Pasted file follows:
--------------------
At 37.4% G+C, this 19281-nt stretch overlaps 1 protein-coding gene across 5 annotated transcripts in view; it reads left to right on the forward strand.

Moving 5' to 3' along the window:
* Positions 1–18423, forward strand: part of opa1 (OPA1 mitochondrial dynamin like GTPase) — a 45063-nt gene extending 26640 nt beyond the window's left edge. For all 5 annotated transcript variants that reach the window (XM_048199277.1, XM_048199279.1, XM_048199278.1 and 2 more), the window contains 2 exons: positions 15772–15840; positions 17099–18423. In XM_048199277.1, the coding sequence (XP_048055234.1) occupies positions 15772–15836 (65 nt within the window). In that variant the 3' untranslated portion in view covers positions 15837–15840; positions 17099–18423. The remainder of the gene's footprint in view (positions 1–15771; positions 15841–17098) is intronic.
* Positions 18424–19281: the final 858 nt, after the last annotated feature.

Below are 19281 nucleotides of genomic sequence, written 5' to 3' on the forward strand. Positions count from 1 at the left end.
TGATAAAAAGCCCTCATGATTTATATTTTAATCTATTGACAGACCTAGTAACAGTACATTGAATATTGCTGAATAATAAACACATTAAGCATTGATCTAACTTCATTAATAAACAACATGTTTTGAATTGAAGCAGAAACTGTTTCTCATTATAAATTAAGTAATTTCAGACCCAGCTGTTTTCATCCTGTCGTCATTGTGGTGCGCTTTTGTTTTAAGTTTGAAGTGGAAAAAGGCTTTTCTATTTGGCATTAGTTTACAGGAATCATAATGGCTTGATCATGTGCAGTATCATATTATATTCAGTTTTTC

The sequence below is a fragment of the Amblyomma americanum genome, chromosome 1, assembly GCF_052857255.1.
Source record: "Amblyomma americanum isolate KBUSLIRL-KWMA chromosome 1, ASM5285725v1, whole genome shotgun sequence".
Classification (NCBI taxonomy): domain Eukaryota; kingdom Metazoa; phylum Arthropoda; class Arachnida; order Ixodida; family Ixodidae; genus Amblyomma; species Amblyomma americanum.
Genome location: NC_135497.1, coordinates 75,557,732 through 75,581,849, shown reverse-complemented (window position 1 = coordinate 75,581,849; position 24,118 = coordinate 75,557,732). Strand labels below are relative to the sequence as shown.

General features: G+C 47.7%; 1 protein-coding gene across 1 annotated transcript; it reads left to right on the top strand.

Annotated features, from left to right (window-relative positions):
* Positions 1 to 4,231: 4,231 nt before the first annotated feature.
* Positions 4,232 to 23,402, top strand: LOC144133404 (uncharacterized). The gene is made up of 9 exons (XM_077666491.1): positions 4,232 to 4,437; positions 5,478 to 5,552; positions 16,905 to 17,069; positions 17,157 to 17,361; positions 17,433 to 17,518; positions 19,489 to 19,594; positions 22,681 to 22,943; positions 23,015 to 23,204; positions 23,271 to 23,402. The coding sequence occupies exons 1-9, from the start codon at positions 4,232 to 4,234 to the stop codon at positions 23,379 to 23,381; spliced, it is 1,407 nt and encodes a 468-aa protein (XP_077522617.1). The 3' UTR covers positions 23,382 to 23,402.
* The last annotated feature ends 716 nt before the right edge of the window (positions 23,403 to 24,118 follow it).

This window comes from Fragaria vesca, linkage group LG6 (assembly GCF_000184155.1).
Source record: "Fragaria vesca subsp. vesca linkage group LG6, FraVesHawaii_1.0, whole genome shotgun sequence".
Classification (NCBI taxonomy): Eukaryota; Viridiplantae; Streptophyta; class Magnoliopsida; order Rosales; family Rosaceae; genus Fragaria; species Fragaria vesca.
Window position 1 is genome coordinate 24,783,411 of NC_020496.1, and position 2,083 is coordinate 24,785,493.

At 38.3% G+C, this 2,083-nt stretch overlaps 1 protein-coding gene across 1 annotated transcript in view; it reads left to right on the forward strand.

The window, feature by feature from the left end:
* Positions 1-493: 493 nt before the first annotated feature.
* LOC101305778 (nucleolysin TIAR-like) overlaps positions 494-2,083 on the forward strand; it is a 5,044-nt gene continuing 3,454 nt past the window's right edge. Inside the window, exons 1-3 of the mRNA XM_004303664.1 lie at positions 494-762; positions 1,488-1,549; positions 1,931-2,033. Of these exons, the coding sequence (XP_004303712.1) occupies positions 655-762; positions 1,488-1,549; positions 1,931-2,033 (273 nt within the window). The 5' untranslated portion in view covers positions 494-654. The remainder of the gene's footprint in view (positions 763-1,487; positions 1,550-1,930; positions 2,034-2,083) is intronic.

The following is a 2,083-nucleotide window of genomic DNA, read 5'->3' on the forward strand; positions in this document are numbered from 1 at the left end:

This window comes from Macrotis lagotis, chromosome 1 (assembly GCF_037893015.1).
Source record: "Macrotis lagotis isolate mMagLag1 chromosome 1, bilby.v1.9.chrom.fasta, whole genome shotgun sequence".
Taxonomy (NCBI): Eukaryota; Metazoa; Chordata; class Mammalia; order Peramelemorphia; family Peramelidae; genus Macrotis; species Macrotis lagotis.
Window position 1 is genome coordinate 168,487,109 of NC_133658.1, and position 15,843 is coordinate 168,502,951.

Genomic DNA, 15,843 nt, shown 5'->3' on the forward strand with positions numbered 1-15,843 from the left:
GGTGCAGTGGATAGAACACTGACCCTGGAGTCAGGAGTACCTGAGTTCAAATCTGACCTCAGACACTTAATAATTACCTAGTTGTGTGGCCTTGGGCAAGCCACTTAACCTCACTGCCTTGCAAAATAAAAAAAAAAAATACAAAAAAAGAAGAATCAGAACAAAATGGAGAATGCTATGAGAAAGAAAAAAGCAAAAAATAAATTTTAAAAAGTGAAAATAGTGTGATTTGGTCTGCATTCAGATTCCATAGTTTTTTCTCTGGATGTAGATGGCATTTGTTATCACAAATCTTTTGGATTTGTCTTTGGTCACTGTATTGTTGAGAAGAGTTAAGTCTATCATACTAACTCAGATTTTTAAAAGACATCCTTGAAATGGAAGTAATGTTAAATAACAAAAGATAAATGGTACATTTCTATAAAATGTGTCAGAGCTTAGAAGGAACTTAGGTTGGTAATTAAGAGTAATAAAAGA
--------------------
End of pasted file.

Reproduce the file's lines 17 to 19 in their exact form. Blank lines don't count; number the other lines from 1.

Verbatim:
Source record: "Fragaria vesca subsp. vesca linkage group LG6, FraVesHawaii_1.0, whole genome shotgun sequence".
Classification (NCBI taxonomy): Eukaryota; Viridiplantae; Streptophyta; class Magnoliopsida; order Rosales; family Rosaceae; genus Fragaria; species Fragaria vesca.
Window position 1 is genome coordinate 24,783,411 of NC_020496.1, and position 2,083 is coordinate 24,785,493.